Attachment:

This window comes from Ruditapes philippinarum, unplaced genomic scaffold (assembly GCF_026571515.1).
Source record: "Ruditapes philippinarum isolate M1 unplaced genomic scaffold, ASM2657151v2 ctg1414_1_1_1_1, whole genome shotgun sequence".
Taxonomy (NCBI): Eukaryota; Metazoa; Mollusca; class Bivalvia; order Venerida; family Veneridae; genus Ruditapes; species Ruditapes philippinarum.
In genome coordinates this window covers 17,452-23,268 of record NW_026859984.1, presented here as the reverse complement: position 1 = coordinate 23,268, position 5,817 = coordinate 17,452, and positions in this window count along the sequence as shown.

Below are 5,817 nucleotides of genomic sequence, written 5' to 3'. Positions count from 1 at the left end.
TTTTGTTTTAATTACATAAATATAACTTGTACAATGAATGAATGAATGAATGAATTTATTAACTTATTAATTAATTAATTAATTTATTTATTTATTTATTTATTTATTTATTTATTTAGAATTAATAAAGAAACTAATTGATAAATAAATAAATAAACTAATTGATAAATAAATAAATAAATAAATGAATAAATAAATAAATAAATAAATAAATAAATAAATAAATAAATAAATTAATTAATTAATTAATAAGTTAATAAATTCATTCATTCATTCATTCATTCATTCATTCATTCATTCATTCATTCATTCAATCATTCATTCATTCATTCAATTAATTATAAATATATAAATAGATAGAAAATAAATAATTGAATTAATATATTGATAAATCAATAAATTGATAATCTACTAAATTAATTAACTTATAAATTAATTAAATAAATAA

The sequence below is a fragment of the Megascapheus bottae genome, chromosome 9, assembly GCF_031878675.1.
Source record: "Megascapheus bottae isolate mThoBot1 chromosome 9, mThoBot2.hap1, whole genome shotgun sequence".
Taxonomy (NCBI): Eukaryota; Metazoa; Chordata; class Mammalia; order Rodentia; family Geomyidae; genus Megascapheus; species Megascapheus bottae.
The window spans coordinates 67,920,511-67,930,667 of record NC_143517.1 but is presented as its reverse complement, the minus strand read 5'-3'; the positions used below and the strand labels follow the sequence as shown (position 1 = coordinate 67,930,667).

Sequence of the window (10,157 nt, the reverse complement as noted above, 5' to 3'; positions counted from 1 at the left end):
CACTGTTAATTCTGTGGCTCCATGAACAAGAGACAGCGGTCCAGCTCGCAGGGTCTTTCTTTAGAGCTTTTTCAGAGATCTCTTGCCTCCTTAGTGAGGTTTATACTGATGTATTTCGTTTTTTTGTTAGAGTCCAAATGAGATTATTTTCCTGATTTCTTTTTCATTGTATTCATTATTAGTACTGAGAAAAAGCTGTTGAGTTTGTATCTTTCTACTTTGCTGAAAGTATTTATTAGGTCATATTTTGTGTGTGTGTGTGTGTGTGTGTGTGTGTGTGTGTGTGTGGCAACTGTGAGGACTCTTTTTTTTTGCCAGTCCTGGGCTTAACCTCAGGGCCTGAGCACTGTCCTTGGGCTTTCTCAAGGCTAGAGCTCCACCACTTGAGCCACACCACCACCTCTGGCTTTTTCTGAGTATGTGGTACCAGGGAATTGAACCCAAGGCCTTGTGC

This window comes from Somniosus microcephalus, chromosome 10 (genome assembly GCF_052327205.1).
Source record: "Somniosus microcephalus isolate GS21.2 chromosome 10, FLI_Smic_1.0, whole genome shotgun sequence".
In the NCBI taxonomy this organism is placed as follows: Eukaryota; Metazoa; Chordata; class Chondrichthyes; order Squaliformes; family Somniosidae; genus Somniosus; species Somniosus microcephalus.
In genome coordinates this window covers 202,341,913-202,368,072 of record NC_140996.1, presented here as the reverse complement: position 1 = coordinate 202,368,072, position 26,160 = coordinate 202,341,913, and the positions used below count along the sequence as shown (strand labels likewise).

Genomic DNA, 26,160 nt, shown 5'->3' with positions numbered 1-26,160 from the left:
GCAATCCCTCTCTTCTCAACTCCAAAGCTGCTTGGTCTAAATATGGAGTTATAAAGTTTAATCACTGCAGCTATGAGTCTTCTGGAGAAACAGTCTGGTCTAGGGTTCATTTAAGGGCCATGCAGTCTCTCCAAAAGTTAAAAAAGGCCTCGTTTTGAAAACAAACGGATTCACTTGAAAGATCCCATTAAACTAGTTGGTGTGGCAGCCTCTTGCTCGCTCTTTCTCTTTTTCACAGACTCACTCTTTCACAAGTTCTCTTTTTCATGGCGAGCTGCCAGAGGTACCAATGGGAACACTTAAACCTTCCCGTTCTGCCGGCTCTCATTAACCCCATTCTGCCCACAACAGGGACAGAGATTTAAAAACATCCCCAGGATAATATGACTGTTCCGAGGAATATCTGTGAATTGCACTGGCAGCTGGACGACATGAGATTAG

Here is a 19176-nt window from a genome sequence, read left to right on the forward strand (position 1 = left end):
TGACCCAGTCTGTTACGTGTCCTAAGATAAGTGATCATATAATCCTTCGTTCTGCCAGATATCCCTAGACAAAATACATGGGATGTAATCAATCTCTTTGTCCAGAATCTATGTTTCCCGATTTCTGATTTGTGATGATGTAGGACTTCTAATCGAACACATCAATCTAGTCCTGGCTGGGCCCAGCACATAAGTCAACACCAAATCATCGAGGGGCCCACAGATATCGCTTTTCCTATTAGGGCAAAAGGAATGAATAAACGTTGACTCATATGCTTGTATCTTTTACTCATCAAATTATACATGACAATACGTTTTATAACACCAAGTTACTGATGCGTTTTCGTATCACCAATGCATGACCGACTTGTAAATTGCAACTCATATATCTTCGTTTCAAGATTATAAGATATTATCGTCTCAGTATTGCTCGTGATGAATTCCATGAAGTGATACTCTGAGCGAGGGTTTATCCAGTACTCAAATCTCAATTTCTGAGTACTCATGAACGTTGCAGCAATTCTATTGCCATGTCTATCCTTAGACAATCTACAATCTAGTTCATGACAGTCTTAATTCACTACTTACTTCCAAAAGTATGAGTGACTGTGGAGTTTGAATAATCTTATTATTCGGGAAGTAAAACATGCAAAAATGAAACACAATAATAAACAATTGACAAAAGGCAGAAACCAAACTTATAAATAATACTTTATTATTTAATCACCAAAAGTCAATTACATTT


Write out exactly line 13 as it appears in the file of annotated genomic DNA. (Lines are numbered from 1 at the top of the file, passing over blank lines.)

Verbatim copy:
This window comes from Somniosus microcephalus, chromosome 10 (genome assembly GCF_052327205.1).